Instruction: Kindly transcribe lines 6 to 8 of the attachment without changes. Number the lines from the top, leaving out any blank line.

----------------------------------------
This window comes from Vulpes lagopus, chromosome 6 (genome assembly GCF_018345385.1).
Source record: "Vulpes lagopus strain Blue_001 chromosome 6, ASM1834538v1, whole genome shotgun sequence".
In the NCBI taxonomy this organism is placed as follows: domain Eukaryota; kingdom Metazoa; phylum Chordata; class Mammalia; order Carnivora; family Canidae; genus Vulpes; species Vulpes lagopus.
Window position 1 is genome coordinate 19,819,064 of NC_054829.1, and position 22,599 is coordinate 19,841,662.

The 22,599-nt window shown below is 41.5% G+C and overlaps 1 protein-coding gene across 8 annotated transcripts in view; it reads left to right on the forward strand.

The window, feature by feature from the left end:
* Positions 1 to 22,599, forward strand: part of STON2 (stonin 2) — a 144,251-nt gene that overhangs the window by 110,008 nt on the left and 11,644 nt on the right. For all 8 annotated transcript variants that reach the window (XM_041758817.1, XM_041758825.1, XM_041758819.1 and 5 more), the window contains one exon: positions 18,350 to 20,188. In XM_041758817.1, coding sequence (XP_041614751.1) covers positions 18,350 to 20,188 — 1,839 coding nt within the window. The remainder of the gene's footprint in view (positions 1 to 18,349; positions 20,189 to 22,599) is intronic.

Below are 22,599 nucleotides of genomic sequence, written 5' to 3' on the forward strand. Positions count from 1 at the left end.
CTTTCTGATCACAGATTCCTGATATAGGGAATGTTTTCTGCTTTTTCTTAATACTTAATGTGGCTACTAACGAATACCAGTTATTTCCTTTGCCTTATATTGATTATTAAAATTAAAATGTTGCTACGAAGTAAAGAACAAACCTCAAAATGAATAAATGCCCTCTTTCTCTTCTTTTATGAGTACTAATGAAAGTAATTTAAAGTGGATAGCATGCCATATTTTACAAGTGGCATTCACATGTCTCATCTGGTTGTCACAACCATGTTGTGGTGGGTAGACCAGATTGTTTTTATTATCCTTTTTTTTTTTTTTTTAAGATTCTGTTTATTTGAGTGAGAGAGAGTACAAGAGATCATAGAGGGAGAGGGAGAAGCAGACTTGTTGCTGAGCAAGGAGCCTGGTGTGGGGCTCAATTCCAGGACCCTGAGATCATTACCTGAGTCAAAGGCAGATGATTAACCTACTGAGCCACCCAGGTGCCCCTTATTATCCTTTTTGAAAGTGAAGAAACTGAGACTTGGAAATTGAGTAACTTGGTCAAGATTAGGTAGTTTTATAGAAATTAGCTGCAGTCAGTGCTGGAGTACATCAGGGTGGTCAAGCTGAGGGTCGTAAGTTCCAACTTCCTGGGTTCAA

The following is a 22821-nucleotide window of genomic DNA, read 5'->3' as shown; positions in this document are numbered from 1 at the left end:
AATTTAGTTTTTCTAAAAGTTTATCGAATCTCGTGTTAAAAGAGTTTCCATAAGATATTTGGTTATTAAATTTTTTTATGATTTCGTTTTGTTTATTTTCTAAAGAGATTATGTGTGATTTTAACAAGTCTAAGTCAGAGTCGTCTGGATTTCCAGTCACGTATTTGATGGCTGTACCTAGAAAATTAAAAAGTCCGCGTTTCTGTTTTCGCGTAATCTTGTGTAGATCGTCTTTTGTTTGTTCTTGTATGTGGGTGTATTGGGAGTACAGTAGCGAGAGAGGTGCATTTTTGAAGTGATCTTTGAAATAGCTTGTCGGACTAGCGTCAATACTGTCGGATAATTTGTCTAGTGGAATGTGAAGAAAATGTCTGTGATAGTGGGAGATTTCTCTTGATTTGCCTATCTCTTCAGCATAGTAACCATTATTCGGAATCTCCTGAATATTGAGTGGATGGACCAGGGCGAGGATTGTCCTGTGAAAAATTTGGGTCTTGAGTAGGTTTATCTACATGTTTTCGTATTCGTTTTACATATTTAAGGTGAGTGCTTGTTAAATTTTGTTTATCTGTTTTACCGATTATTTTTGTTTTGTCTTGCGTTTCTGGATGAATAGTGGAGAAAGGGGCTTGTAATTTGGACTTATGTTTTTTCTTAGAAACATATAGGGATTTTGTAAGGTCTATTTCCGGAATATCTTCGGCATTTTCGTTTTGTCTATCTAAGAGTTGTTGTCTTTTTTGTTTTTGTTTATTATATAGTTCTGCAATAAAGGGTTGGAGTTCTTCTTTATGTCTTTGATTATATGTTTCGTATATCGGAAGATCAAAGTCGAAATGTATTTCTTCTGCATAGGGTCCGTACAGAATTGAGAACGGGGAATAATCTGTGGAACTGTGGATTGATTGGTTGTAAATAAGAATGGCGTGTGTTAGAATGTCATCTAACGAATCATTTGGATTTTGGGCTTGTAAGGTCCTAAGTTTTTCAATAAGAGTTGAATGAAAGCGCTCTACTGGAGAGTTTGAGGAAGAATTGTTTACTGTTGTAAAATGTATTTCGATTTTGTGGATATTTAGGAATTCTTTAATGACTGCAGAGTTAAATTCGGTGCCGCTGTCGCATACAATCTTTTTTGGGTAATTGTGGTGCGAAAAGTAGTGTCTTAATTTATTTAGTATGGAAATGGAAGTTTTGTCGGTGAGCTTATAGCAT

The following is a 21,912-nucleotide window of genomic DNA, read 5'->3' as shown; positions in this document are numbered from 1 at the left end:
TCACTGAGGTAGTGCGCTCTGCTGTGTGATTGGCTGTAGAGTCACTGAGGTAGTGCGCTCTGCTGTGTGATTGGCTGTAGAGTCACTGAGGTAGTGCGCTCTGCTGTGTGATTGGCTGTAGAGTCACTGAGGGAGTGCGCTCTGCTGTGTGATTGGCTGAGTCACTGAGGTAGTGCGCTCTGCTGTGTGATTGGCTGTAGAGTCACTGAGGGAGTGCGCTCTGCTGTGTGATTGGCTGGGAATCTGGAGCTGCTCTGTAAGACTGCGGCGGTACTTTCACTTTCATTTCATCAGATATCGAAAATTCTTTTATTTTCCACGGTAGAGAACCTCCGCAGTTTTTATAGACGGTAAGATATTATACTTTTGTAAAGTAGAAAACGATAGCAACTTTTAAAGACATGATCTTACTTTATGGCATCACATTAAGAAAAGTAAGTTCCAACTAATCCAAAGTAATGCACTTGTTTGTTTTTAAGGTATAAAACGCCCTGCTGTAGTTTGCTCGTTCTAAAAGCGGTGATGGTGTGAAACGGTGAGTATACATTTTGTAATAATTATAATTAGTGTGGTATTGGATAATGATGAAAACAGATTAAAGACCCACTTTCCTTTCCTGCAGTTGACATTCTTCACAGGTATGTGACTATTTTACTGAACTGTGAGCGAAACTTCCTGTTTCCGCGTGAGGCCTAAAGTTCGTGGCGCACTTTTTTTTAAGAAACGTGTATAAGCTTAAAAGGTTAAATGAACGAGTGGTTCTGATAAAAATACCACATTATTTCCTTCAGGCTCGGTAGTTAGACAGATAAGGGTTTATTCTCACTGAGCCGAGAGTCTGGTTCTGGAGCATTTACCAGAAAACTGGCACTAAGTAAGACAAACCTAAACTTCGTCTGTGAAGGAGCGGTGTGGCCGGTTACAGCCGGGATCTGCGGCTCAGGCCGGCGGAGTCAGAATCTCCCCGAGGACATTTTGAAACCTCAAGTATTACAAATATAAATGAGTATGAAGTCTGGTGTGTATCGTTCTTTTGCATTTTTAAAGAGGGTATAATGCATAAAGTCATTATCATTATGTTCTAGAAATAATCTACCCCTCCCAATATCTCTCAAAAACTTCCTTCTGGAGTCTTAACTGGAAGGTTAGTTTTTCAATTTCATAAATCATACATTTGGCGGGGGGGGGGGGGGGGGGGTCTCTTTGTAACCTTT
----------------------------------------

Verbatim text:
The window, feature by feature from the left end:
* Positions 1 to 22,599, forward strand: part of STON2 (stonin 2) — a 144,251-nt gene that overhangs the window by 110,008 nt on the left and 11,644 nt on the right. For all 8 annotated transcript variants that reach the window (XM_041758817.1, XM_041758825.1, XM_041758819.1 and 5 more), the window contains one exon: positions 18,350 to 20,188. In XM_041758817.1, coding sequence (XP_041614751.1) covers positions 18,350 to 20,188 — 1,839 coding nt within the window. The remainder of the gene's footprint in view (positions 1 to 18,349; positions 20,189 to 22,599) is intronic.

Below are 22,599 nucleotides of genomic sequence, written 5' to 3' on the forward strand. Positions count from 1 at the left end.